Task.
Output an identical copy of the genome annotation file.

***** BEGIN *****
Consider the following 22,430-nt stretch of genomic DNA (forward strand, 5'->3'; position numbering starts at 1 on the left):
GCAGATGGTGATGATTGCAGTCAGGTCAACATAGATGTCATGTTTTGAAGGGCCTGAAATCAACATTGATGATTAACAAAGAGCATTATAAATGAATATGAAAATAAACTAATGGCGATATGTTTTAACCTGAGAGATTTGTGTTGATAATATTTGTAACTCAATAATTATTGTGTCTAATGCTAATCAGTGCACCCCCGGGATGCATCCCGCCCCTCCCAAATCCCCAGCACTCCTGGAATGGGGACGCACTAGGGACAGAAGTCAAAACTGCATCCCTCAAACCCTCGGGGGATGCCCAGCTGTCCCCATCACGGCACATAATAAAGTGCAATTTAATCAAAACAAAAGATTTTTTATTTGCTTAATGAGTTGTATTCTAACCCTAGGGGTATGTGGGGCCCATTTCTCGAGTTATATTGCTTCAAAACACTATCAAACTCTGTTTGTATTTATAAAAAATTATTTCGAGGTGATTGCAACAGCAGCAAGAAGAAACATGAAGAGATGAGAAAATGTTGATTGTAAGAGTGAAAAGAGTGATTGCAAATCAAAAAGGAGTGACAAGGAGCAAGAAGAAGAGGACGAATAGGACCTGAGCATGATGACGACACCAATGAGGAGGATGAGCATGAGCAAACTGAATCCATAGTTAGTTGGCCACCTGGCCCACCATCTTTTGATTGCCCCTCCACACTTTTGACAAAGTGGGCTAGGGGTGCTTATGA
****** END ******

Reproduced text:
Consider the following 22,430-nt stretch of genomic DNA (forward strand, 5'->3'; position numbering starts at 1 on the left):
GCAGATGGTGATGATTGCAGTCAGGTCAACATAGATGTCATGTTTTGAAGGGCCTGAAATCAACATTGATGATTAACAAAGAGCATTATAAATGAATATGAAAATAAACTAATGGCGATATGTTTTAACCTGAGAGATTTGTGTTGATAATATTTGTAACTCAATAATTATTGTGTCTAATGCTAATCAGTGCACCCCCGGGATGCATCCCGCCCCTCCCAAATCCCCAGCACTCCTGGAATGGGGACGCACTAGGGACAGAAGTCAAAACTGCATCCCTCAAACCCTCGGGGGATGCCCAGCTGTCCCCATCACGGCACATAATAAAGTGCAATTTAATCAAAACAAAAGATTTTTTATTTGCTTAATGAGTTGTATTCTAACCCTAGGGGTATGTGGGGCCCATTTCTCGAGTTATATTGCTTCAAAACACTATCAAACTCTGTTTGTATTTATAAAAAATTATTTCGAGGTGATTGCAACAGCAGCAAGAAGAAACATGAAGAGATGAGAAAATGTTGATTGTAAGAGTGAAAAGAGTGATTGCAAATCAAAAAGGAGTGACAAGGAGCAAGAAGAAGAGGACGAATAGGACCTGAGCATGATGACGACACCAATGAGGAGGATGAGCATGAGCAAACTGAATCCATAGTTAGTTGGCCACCTGGCCCACCATCTTTTGATTGCCCCTCCACACTTTTGACAAAGTGGGCTAGGGGTGCTTATGA